Excellent Ways to Help Your ASD Child Make Friends

Friendships have an important role to play in our overall well-being and quality of life.

Excellent Ways to Help Your ASD Child Make Friends https://www.autismparentingmagazine.com/excellent-ways-helping-asd-child-make-friends

Unfortunately, many children with autism do not establish friendships and continue to have difficulties doing so once they get into their teen years.  A recent study in the Journal of Autism, reported that teenagers and adults who have a diagnosis of autism may be less likely to suffer from depression and/or anxiety if they have friends.  Having friends just appears to make our lives better!  It goes without saying, then, that it is critical that we begin to support and encourage our children with autism to develop friendships as early as possible.  Here are some tips for parents on how to help his/her child develop friendships:

1. As the Nike ad says, “Just Do it!”

The most powerful thing you can do is get out and do things that require social interaction. The more opportunities you have to do that, the more opportunities there are to teach something related to interacting with others. These can be contrived in a systematic way, for example by setting up a play date with specific goals that are related to your child’s unique areas of need and preferences, and with specific criteria on the type of peer you will include and much more.

Alternatively, these outings can be more spontaneous in nature and simply going out and experiencing novel social groups (e.g., park with other kids you may or may not know, museum free play areas, a parent child group through a local community centre and so on). The idea is to be around other kids, use interactions as learning opportunities, and seek out other kids with similar interests. Once you find such a child, you can try to connect with his/her parent and set up more regular opportunities to get them together. Wherever other children congregate is the place to be keeping in mind your child’s unique skills and his/her safety. This may be difficult at first and require that you intervene quite frequently, but the more you take advantage of the learning opportunities, the more likely you will be to find success.

For example, when you first bring your child to a local program you may find that they do not tolerate others playing with the same things as them. This might mean that initially, you have to intervene quite a bit, and as he/she becomes successful and you reinforce the positive interactions, the more likely they will be to tolerate it in the future and you will be more and more likely able to distance yourself from the situation. A Board Certified Behavior Analyst (BCBA) can help you design a customized plan for your child, and I highly encourage you to connect with a local one if you have not already.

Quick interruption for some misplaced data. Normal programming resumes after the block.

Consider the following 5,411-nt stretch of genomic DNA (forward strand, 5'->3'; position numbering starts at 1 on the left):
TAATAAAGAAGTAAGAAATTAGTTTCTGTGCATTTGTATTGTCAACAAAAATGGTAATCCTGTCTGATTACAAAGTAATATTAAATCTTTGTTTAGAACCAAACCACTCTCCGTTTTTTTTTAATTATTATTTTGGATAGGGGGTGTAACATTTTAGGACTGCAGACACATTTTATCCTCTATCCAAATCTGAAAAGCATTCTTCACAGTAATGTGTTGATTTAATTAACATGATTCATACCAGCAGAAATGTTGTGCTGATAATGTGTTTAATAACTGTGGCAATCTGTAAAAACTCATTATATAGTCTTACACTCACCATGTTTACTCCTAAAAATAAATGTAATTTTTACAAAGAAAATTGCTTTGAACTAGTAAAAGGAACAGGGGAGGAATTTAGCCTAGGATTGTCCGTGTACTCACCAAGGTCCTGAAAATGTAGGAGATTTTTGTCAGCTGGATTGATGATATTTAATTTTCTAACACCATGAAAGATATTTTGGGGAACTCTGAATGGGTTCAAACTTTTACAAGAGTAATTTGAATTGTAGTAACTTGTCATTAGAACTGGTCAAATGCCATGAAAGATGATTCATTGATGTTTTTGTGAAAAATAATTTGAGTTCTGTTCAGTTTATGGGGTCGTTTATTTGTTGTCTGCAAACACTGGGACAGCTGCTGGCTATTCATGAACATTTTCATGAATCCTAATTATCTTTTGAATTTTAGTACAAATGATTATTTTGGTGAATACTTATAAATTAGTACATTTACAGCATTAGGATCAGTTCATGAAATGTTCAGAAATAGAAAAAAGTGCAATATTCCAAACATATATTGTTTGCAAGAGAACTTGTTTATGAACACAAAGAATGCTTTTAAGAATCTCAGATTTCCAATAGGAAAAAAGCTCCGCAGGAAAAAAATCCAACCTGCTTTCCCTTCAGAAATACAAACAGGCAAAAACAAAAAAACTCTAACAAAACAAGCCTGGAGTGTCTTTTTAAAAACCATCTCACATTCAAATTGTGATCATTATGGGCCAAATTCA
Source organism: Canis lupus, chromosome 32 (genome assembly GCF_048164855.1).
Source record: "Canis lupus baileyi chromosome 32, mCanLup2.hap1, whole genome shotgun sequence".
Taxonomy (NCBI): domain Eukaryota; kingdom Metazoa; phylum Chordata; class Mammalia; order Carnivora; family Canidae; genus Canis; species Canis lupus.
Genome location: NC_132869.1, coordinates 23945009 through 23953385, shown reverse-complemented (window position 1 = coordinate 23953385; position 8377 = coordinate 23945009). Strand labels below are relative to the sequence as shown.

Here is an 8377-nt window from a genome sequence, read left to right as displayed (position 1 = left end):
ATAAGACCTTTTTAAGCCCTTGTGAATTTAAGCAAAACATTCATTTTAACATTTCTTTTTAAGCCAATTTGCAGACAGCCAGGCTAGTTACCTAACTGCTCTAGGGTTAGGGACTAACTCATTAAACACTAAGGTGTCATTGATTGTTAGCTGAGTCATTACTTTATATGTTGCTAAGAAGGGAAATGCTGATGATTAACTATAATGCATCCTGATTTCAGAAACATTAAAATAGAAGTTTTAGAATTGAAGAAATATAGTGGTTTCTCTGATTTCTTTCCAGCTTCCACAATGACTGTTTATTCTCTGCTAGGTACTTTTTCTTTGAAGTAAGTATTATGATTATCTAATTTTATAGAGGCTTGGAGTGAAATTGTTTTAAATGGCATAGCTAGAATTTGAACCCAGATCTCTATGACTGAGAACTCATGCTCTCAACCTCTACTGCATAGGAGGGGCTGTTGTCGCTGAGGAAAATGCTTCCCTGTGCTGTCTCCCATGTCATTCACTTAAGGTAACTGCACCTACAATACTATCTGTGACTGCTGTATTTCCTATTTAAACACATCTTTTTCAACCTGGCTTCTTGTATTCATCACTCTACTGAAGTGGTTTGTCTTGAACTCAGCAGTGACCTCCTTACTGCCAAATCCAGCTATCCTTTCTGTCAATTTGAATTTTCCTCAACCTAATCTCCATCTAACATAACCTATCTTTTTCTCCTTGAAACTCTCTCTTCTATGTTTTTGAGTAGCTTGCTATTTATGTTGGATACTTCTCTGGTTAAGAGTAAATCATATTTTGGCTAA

2. Hobbies, Hobbies, Hobbies

Many children with autism have restricted interests or engage in restricted activities. For this reason alone it is important to continue to expose children with autism to novel activities. While it’s important to incorporate his/her interests to motivate and encourage learning, it is also important to expose a child to novel activities. Unless children experience new things, they will never know if they find it interesting.

Exposure is key to developing and discovering potential new interests and hobbies. This can be done systematically, where we provide access to the highly preferred activity that they are used to doing once they have tried something new first.

For example, I worked with one child where we say, “If you play with the snap circuit toy for 10 minutes, then you can play your video game.” The key is to make the novel toy or hobby fun and engaging, and that it builds upon similar interests.

3. Teach Social Skills

When it comes to making friends and keeping them it requires all kinds of skills. Here is a list of some social skills to teach if your child is at a point where they are learning to make friends:

  • How to initiate a conversation;
  • Taking turns in conversation;
  • Talking about a variety of topics, not just restricted interests that he/she may have;
  • Identifying a topic to talk about with a given person as opposed to always talking about the same thing;
  • Learning not to take language too literally (e.g., when someone says “it is raining cats and dogs”)
  • Attending to instructions that might involve 2 or 3 more steps;
  • Understanding and using a variety of intonations to indicate questions vs. enthusiasm;
  • Understanding nonverbal behavior (e.g., when to stop talking about something by paying attention to the other person’s eye contact or how they hold his/her body);